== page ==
For the first time ever, astronomers were able to capture the birth of a new planet. For all of us non-astronomer folk, planets are “born” when a disk of gas gets mixed up with clouds of dust, all elements colliding with each other and causing the materials to fuse together. It’s a delicate process where the collision must be gentle enough for the formation of the planet to take place.
Scientist from Chile captured this phenomenon at their European Southern Observatory. The birth of the planet was captured with their Very Large Telescope, located in the Atacama Desert in the northern area of the country. Very Large Telescope is the official name of the device.
The young planet is called PDS 70b, and it’s the bright ball located at the center of the video, surrounded by gas and dust. Researchers who captured the video and who’ve analyzed the new planet noticed that it has a cloudy atmosphere.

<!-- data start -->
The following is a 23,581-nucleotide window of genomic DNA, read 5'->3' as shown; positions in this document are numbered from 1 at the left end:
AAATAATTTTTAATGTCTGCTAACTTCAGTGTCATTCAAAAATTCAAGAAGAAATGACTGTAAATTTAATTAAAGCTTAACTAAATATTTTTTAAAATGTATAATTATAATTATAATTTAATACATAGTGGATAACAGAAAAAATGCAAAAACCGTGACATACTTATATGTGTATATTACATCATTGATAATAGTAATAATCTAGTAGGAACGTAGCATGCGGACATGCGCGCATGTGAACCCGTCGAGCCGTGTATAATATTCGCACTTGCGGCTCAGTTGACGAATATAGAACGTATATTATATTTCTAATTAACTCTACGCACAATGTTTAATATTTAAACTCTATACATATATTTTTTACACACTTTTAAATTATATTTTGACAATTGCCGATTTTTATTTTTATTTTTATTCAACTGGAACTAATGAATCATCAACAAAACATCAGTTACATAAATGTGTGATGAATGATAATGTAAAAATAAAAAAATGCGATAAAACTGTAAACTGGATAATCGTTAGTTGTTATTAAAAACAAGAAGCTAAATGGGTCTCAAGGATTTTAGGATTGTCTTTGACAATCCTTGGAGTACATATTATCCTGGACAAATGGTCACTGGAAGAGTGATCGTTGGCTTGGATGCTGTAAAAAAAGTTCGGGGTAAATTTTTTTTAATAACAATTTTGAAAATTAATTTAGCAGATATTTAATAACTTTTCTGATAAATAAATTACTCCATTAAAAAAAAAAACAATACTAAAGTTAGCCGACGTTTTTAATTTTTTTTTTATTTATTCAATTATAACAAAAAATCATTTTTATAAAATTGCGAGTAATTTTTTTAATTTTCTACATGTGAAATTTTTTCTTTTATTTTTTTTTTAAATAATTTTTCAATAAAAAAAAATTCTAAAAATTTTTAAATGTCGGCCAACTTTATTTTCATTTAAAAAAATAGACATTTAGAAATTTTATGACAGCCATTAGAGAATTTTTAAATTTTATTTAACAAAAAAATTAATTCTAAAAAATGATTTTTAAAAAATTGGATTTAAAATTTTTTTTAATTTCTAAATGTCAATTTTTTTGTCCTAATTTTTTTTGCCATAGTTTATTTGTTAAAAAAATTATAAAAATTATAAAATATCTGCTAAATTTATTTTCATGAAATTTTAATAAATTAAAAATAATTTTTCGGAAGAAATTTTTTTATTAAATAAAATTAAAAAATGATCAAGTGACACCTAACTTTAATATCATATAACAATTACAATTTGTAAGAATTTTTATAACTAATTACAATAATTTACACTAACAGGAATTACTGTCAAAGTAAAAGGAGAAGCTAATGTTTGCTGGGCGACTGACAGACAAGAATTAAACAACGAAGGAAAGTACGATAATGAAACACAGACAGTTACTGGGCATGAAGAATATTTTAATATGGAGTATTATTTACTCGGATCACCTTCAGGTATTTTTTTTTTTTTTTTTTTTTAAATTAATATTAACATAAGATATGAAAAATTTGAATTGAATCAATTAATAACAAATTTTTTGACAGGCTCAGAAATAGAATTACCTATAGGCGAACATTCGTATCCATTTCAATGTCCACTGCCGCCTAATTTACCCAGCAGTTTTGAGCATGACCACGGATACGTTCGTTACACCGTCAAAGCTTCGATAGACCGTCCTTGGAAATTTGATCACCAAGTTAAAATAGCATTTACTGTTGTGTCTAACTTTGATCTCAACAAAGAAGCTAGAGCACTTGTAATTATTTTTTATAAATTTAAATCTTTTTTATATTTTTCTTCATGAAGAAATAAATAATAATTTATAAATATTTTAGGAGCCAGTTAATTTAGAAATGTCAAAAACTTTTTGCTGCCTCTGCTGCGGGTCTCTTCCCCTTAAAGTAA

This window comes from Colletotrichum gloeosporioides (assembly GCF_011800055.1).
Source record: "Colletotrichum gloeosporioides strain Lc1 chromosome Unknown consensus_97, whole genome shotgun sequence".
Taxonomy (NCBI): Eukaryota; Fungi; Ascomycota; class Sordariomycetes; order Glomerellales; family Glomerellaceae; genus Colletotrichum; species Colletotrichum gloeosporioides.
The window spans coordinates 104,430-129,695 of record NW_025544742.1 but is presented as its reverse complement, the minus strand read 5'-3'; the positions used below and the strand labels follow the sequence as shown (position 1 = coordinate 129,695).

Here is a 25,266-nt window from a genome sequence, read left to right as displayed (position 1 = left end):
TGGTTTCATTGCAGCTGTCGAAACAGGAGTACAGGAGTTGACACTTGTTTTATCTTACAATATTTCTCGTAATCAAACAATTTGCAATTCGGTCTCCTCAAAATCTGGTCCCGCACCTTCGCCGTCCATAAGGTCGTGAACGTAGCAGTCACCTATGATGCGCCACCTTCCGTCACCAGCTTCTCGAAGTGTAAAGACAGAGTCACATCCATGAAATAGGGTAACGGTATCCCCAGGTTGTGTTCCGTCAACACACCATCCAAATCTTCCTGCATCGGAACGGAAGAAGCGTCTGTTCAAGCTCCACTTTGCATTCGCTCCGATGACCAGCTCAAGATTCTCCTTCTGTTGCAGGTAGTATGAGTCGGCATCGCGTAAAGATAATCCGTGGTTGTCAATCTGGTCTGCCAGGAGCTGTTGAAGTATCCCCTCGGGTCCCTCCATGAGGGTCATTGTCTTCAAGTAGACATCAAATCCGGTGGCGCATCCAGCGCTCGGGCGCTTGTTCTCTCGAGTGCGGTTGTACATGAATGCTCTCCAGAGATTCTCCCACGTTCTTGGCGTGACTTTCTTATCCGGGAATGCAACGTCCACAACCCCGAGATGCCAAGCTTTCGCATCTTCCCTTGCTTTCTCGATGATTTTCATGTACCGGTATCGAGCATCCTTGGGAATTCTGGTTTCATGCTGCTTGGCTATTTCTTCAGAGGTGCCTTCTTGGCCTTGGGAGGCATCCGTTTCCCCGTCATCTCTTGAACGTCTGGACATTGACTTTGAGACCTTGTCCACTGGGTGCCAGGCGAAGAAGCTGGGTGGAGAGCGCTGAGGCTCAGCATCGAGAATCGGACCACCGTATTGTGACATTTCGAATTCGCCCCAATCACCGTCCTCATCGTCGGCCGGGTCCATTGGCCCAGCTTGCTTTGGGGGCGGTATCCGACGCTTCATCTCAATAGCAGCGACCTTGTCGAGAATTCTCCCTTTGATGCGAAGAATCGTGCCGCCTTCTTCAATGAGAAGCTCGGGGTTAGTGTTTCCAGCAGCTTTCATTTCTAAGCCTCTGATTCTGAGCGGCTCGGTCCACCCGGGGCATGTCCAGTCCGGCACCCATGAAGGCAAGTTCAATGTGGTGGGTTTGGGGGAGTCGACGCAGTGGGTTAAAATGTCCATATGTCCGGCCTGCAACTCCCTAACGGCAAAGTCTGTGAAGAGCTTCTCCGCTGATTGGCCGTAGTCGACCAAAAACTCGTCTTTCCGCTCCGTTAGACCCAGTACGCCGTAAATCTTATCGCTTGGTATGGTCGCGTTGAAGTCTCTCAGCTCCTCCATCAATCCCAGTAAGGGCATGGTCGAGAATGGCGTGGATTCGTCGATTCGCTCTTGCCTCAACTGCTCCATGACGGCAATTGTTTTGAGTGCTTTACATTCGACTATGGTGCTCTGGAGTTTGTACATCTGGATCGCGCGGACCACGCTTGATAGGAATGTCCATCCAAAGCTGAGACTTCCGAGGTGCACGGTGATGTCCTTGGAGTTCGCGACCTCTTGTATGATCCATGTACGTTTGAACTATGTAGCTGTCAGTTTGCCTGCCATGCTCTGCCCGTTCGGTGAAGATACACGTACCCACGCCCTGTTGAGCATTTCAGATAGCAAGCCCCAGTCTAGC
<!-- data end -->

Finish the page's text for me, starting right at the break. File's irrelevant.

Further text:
The research was led by Miriam Keppler, who talked about the discs surrounding young stars, and explained that they are the birthplaces of planets. “These discs around young stars are the birthplaces of planets, but so far only a handful of observations have detected hints of baby planets in them.”
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André Müller, another scientist from the study, said that this discovery is very important for astronomers and for the future of space studies. “Keppler’s results give us a new window onto the complex and poorly-understood early stages of planetary evolution. We needed to observe a planet in a young star’s disc to really understand the processes behind planet formation.”